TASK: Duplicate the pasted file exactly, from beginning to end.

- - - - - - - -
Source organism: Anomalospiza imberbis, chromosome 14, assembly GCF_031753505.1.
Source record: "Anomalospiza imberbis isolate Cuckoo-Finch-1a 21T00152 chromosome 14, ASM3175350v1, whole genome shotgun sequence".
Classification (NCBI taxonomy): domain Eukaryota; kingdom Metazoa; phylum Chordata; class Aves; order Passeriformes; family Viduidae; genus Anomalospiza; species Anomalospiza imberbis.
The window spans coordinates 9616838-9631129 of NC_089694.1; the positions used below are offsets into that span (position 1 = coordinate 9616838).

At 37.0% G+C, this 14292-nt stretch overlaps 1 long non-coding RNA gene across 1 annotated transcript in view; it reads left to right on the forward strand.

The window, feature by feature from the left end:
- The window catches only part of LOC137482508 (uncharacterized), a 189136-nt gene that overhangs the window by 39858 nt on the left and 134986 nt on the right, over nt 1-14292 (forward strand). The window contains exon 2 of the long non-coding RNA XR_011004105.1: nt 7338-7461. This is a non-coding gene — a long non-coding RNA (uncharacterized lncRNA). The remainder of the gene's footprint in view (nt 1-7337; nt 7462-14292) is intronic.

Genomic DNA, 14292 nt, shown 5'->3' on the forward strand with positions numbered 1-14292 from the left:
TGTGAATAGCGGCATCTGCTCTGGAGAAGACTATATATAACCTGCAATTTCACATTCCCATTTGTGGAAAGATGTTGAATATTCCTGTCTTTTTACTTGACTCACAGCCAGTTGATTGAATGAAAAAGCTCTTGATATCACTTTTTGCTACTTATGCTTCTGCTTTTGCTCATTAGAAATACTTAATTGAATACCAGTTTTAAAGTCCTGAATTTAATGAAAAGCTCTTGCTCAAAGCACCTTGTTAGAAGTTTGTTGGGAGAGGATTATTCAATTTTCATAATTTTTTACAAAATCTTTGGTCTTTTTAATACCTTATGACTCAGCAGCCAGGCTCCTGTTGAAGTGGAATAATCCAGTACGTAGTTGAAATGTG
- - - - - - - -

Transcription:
Source organism: Anomalospiza imberbis, chromosome 14, assembly GCF_031753505.1.
Source record: "Anomalospiza imberbis isolate Cuckoo-Finch-1a 21T00152 chromosome 14, ASM3175350v1, whole genome shotgun sequence".
Classification (NCBI taxonomy): domain Eukaryota; kingdom Metazoa; phylum Chordata; class Aves; order Passeriformes; family Viduidae; genus Anomalospiza; species Anomalospiza imberbis.
The window spans coordinates 9616838-9631129 of NC_089694.1; the positions used below are offsets into that span (position 1 = coordinate 9616838).

At 37.0% G+C, this 14292-nt stretch overlaps 1 long non-coding RNA gene across 1 annotated transcript in view; it reads left to right on the forward strand.

The window, feature by feature from the left end:
- The window catches only part of LOC137482508 (uncharacterized), a 189136-nt gene that overhangs the window by 39858 nt on the left and 134986 nt on the right, over nt 1-14292 (forward strand). The window contains exon 2 of the long non-coding RNA XR_011004105.1: nt 7338-7461. This is a non-coding gene — a long non-coding RNA (uncharacterized lncRNA). The remainder of the gene's footprint in view (nt 1-7337; nt 7462-14292) is intronic.

Genomic DNA, 14292 nt, shown 5'->3' on the forward strand with positions numbered 1-14292 from the left:
TGTGAATAGCGGCATCTGCTCTGGAGAAGACTATATATAACCTGCAATTTCACATTCCCATTTGTGGAAAGATGTTGAATATTCCTGTCTTTTTACTTGACTCACAGCCAGTTGATTGAATGAAAAAGCTCTTGATATCACTTTTTGCTACTTATGCTTCTGCTTTTGCTCATTAGAAATACTTAATTGAATACCAGTTTTAAAGTCCTGAATTTAATGAAAAGCTCTTGCTCAAAGCACCTTGTTAGAAGTTTGTTGGGAGAGGATTATTCAATTTTCATAATTTTTTACAAAATCTTTGGTCTTTTTAATACCTTATGACTCAGCAGCCAGGCTCCTGTTGAAGTGGAATAATCCAGTACGTAGTTGAAATGTG